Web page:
$\frac{1}{4}$ of the circle maximizes the final vertical velocities, anything else than that will cause smaller final vertical velocities.

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    $\begingroup$ Can you clarify "at any point of its journey, the ball will not be able to move radially without causing the same radial movement of the tube" why would that be? also why the "radial direction happens to be horizontal"? $\endgroup$
    – DAcheese
    Commented Jul 19, 2021 at 6:42
  • $\begingroup$ Radial direction is the direction along the radius of curvature of the tube. The ball will have no freedom of movement in that direction if its diameter is equal to that of the cross-section of the tube. As far as that direction is concerned, the ball and the tube are just one body for as long as the ball is inside the tube. Now, at the topmost part of the tube, this radial direction is the horizontal direction, i.e. the line from the center of curvature of the tube to this point is horizontal. $\endgroup$
    – manisar
    Commented Jul 19, 2021 at 7:07
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    $\begingroup$ vty and vby would not be equal as you have considered different masses which will give false result as momentum is not conserved in y direction $\endgroup$ Commented Jul 19, 2021 at 8:46
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    $\begingroup$ Yes, many thanks, I was fixing this mistake in the meanwhile. Just posted with correction. $\endgroup$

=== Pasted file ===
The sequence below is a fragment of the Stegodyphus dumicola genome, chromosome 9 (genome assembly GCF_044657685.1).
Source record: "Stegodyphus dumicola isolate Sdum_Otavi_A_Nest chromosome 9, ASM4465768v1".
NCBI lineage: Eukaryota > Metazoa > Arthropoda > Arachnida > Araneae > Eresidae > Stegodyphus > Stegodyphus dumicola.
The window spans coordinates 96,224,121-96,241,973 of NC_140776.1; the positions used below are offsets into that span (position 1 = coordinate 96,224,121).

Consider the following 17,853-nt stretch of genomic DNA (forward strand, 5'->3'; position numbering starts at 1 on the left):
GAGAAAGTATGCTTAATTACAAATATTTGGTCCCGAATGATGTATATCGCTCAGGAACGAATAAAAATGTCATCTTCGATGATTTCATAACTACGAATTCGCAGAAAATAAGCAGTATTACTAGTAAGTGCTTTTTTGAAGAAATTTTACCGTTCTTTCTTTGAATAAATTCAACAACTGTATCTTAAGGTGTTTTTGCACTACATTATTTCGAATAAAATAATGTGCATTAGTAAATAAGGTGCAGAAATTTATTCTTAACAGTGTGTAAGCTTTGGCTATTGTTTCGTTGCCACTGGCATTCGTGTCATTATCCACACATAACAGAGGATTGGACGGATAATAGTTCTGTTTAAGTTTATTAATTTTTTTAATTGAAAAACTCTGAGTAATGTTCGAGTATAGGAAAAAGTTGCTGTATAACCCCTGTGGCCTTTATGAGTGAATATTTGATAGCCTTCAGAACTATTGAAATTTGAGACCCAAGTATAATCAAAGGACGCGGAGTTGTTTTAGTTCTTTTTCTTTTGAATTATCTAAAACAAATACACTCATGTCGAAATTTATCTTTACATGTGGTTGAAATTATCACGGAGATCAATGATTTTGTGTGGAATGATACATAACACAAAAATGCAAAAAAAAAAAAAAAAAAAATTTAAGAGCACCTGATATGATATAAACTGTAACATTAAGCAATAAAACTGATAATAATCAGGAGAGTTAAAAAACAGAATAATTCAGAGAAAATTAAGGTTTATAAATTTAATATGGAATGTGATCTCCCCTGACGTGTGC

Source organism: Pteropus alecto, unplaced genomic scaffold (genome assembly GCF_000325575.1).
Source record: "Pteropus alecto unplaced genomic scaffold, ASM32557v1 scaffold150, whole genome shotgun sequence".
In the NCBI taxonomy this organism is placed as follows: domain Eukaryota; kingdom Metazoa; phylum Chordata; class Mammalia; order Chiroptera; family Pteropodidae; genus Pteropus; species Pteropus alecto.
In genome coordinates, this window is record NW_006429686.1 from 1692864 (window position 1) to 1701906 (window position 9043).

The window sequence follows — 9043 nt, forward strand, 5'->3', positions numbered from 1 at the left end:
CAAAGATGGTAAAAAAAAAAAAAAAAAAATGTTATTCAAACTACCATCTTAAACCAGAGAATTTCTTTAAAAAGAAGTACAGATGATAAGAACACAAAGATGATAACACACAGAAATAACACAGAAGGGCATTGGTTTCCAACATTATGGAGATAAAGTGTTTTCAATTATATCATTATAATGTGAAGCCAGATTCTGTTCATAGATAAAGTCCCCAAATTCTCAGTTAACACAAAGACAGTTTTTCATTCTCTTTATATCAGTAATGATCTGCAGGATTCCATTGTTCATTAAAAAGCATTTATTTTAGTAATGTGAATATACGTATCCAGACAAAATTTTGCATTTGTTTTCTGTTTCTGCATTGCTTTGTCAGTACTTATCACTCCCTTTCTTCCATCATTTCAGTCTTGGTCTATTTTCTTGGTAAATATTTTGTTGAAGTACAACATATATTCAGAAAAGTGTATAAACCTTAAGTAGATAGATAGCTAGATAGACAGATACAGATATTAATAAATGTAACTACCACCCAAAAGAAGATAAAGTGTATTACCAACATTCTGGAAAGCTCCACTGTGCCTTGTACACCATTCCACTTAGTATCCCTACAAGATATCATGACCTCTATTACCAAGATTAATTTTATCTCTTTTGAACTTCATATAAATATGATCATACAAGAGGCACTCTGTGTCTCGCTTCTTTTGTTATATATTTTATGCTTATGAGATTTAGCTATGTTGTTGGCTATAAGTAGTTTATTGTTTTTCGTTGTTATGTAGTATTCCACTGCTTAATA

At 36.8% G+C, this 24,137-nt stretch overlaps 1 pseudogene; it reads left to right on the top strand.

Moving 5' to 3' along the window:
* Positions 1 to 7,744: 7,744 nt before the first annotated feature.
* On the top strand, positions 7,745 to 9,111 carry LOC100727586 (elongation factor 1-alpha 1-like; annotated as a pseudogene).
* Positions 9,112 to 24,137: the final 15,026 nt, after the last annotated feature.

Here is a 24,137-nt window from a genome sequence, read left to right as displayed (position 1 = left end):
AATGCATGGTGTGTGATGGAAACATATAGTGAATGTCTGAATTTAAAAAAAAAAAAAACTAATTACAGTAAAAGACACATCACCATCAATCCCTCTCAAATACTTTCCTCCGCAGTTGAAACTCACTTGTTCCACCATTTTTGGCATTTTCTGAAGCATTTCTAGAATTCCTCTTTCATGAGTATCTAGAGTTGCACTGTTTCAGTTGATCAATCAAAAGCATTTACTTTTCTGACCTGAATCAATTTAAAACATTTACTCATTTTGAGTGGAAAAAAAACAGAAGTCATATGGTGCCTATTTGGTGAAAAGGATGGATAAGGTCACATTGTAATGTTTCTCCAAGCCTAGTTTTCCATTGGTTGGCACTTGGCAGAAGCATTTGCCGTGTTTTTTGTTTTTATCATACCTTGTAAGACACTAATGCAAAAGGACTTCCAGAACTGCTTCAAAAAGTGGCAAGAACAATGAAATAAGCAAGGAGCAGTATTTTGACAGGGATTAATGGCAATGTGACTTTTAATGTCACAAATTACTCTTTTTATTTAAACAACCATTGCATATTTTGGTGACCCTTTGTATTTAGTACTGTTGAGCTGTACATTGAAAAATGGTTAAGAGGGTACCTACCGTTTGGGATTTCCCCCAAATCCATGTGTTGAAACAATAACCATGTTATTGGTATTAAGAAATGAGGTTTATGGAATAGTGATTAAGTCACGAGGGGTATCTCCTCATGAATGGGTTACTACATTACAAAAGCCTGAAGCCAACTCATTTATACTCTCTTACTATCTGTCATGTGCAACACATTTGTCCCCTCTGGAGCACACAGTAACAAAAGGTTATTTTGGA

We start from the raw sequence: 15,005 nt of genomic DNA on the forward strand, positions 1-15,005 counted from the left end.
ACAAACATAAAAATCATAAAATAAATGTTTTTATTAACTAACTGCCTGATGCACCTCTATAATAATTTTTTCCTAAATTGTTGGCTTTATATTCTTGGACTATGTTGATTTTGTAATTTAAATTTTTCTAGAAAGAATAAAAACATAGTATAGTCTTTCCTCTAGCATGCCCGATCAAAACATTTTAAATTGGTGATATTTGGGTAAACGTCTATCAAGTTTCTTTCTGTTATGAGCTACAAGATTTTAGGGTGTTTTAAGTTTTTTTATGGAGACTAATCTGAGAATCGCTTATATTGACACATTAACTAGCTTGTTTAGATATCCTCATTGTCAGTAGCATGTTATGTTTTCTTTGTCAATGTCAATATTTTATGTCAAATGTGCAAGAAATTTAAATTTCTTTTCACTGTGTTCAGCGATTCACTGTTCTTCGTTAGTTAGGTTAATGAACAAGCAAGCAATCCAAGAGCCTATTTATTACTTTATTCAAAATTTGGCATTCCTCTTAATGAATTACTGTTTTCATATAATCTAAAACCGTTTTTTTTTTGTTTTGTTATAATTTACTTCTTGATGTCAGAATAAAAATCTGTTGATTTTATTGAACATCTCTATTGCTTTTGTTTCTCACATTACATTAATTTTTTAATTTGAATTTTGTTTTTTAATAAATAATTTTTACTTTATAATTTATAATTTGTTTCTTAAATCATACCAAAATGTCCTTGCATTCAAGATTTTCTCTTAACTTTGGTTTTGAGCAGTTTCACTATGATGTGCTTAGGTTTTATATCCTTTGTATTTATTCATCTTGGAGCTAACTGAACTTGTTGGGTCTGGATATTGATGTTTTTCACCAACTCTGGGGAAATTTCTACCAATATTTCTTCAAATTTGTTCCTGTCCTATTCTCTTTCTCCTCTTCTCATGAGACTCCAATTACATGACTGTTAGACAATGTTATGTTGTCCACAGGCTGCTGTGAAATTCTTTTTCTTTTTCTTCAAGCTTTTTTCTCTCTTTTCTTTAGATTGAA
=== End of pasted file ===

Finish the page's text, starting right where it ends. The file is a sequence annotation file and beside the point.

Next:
– manisar
    Commented Jul 19, 2021 at 8:55
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    $\begingroup$ And now our results have completely matched with two very different approaches :D $\endgroup$ Commented Jul 19, 2021 at 10:29

I am going to solve this question with the minimum amount of assumptions.

Now, one assumption I will make is that the ball is entering the tube by just touching the bottom half of the tube. I am also assuming that the size of the ball is less than that of the tube as shown in the figure. I would also assume that the moment of Inertia of the tube about its center is $I$. We can consider the rightward direction as X and Upward as Y.

enter image description here

Now, I would calculate the answer completely from the basics. Let's go into the frame of reference of the tube. In this frame of reference, you can clearly see that the Normal reaction on the ball will always be perpendicular to its path and hence it will only change the direction of the ball and to its speed with respect to the tube which will be $V$.

The normal reaction on the ball $N=\frac{{M_{ball}}V^2}{d}$

The distance between the centre of the ball and the centre of curvature of the tube is $ d = R+2r-2t$

Now there will be a torque acting on the tube which you can clearly solve and about the torque as $\tau= NdSin{\phi} = {M_{ball}V^2Sin{\phi}}$.

Hence, $$\int_{0}^{\omega} Id{\omega}=\int_{-\theta}^{\theta}{M_{ball}}V^2Sin{\phi}dt$$

$$\omega = 0$$

But this could have been derived just by symmetry. Hence, the tube won't have a rotational motion at the end of motion.

Now from symmetry, we can see that after rotation the tube would end up with the same angle from the X and Y-direction.